Bruce Ficken is the type of lawyer you want on your side: a powerful advocate for his clients and a determined trial attorney. One of his most valued attributes is the listening skills he’s developed over his years as a lawyer, not just to his clients, but to the adversaries, judges, and arbitrators he encounters as well.
Mr. Ficken has been representing clients in construction and commercial litigation cases since 1973, trying more than 60 cases both in the U.S. and abroad, and shows no signs of slowing down anytime soon. He got his start at Pepper Hamilton after working as a summer associate under Robert and Ken Cushman, who were nationally recognized construction litigation attorneys. In the fall of 1973, he was assigned to the construction group to find out how he liked it. “Long story short, I’m still doing it.”
Pepper Hamilton’s reputation is founded on how its attorneys approach and dedicate themselves to their clients, something Mr. Ficken is well known for.
“We’re not in the business of making mountains out of molehills. We try to make molehills out of mountains. We try to keep things simple, but at the same time when we’re unable to resolve issues, this practice is used to trying cases. And we’ve done so for years successfully.”
A particularly noteworthy case for Mr. Ficken was the work he did on the Tropicana parking garage collapse in Atlantic City, a case that truly highlighted his honed legal skills. The collapse led to three deaths and 31 injuries and involved extensive multiparty litigation. Luckily, the matter was settled and fairly resolved after mediation.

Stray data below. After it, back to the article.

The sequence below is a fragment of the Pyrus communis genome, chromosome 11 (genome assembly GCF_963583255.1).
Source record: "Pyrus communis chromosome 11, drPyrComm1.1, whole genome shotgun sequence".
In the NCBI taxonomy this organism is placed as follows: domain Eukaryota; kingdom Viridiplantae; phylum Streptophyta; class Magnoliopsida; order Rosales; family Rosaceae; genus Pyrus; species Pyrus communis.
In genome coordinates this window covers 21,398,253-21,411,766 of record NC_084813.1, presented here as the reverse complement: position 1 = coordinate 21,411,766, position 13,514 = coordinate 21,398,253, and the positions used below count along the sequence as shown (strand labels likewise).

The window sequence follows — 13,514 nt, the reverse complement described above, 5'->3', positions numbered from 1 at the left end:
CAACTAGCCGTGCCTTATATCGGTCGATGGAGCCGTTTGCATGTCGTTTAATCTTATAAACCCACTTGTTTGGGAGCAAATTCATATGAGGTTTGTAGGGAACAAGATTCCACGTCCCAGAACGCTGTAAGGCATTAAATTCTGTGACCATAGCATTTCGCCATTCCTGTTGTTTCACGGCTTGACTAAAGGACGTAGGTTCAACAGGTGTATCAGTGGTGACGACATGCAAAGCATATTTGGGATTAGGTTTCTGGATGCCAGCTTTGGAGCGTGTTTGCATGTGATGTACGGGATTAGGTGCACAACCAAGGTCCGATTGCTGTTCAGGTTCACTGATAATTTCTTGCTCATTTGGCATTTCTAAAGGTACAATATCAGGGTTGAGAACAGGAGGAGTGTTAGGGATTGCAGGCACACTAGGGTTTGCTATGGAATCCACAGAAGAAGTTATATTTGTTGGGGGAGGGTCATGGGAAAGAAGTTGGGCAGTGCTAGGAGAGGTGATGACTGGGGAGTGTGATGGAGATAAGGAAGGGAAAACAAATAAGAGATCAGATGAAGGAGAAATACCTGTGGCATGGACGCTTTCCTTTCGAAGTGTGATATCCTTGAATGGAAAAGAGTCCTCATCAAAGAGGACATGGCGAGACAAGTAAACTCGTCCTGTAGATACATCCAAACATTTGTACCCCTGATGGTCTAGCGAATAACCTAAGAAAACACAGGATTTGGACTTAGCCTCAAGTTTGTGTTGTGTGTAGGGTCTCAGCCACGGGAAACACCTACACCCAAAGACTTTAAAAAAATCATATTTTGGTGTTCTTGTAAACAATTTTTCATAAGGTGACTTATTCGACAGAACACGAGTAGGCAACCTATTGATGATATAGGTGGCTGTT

In addition to the many notable cases he’s worked on, Mr. Ficken has also worked extensively throughout Philadelphia. “Our representation involves much of the skyline of Philadelphia,” he says, including the Convention Center, the current Comcast Center, the FMC Tower, many of the high rises in West Philadelphia, and much more.
This work has really helped to solidify the firm’s construction practice group as a member of the city’s construction community. “We represent subcontractors on major claims, and we represent developers throughout the city. We are attuned to contractor clauses and contractor organizations.”
Beyond his work with Pepper Hamilton, Mr. Ficken was also a co-editor and co-author for Construction Litigation (the first two editions) and Hazardous Waste Disposal and Underground Construction Law. Additionally, he was a contributing author to the Construction Law Handbook and Moisture Control in Buildings. Mr. Ficken has served as the co-chairman for the annual Construction SuperConference and is a fellow of the American College of Trial Lawyers, a rarity for someone who specializes in construction litigation.